Silicon Valley Bank (SVB), the preferred bank for the tech sector, collapsed suddenly after a series of unfortunate investment decisions. The California-headquartered organization grew to become the 16th largest bank in the US, catering to the financial needs of technology companies worldwide before its collapse.
SVB’s services were in hot demand throughout the pandemic years. The initial market shock of Covid-19 in early 2020 quickly gave way to a golden period for startups and established tech companies, as consumers spent big on gadgets and digital services. Many tech companies used SVB to hold the cash they used for payroll and other business expenses, leading to an influx of deposits.
The seeds of its demise were sown when it invested heavily in long-dated US government bonds, including those backed by mortgages, which were considered as safe as houses. However, bonds have an inverse relationship with interest rates, and when rates rise, bond prices fall. When the Federal Reserve started to rapidly hike rates to combat inflation, SVB’s bond portfolio lost significant value.
If SVB were able to hold those bonds for a number of years until they mature, then it would receive its capital back. However, as economic conditions soured over the last year, with tech companies particularly affected, many of the bank’s customers started drawing on their deposits. SVB didn’t have enough cash on hand, and so it started selling some of its bonds at steep losses, spooking investors and customers. It took just 48 hours between the time it disclosed that it had sold the assets and its collapse.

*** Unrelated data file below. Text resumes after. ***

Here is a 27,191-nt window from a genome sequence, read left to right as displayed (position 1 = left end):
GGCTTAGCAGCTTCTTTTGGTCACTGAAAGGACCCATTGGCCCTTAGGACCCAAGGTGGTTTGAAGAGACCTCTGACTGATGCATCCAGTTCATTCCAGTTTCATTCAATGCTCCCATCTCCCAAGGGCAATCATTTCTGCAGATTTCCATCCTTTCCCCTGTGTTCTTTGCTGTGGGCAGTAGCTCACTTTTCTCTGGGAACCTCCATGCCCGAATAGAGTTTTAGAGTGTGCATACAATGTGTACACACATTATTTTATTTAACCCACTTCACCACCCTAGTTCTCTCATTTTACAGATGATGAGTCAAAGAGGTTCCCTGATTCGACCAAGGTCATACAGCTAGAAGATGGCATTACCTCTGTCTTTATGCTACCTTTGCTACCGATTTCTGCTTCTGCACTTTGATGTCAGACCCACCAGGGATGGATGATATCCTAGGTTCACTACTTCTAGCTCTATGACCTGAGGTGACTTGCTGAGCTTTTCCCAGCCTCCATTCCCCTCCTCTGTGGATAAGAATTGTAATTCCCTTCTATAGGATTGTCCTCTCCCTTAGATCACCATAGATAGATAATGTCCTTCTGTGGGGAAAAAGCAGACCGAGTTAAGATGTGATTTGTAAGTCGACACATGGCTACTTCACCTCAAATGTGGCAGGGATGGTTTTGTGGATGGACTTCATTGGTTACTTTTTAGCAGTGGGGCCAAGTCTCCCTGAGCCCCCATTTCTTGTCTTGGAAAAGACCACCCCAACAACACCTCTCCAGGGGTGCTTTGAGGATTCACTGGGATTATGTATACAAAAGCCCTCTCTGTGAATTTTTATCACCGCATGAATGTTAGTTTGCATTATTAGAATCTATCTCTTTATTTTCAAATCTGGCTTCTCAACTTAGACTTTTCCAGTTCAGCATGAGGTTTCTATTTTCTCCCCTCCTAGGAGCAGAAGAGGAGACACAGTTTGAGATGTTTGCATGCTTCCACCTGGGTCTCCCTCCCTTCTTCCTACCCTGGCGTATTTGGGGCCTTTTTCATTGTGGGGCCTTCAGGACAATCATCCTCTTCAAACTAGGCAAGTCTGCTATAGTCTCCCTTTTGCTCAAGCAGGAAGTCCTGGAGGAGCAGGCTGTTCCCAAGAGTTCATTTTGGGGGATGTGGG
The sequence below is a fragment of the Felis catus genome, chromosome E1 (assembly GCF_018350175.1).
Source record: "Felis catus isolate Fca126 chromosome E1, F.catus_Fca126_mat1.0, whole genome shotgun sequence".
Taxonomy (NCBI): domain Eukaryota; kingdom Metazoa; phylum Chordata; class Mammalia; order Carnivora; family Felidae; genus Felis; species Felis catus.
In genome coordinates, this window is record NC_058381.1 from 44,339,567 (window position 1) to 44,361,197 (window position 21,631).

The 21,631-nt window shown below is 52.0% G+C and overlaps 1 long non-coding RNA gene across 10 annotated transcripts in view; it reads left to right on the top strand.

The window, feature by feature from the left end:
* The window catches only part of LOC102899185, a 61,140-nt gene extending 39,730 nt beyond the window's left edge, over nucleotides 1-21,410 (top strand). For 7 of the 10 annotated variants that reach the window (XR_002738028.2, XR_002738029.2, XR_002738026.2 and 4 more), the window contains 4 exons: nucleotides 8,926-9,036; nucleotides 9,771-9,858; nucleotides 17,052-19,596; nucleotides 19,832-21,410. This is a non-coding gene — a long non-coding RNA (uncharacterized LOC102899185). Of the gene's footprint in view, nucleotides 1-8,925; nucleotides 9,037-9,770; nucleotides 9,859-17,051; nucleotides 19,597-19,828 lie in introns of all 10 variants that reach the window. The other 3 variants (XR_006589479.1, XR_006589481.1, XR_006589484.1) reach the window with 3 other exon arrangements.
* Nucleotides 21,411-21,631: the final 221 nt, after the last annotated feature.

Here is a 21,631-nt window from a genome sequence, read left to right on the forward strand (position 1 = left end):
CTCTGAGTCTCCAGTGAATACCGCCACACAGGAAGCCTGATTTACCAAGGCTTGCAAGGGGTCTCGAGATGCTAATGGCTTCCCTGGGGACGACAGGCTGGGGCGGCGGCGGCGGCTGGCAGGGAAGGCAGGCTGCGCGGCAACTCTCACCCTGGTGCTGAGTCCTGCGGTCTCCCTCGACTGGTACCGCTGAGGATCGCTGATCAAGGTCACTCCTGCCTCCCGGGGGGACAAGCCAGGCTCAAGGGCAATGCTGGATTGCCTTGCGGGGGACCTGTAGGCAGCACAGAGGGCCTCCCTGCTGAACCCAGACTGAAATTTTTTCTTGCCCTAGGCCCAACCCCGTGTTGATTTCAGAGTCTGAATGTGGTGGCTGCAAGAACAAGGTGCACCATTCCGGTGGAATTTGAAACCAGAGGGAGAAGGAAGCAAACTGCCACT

SVB’s collapse has raised concerns about a potential banking crisis, with immediate concerns of widespread contagion having been contained by the US government’s quick response in guaranteeing all deposits of the bank’s customers. Financial futures, which allow investors to speculate on future price movements, rallied for the US technology sector in response to the guarantees.
There are also concerns about whether SVB’s vulnerability to rising interest rates is paralleled in other banks through an over-exposure to falling bond prices. To counter the risk, the Federal Reserve has unveiled a new program that allows banks to borrow funds backed by government securities to meet demands from deposit customers.
This is designed to prevent banks from being forced to sell government bonds that have been losing value due to rising rates. The Fed’s financing will be made available through the creation of a new Bank Term Funding Program (BTFP), offering loans of up to one year to banks, savings associations, and credit unions pledging U.S. Treasuries, agency debt and mortgage-backed securities, and other qualifying assets as collateral.
SVB’s collapse has dealt a significant blow to the tech industry, which has been cutting staff as economic conditions deteriorate. At a time they need financial backing, one of its biggest supporters has collapsed. The longer-term question is whether SVB’s problems are indicative of broader weakness in corporate balance sheets caused by rising rates.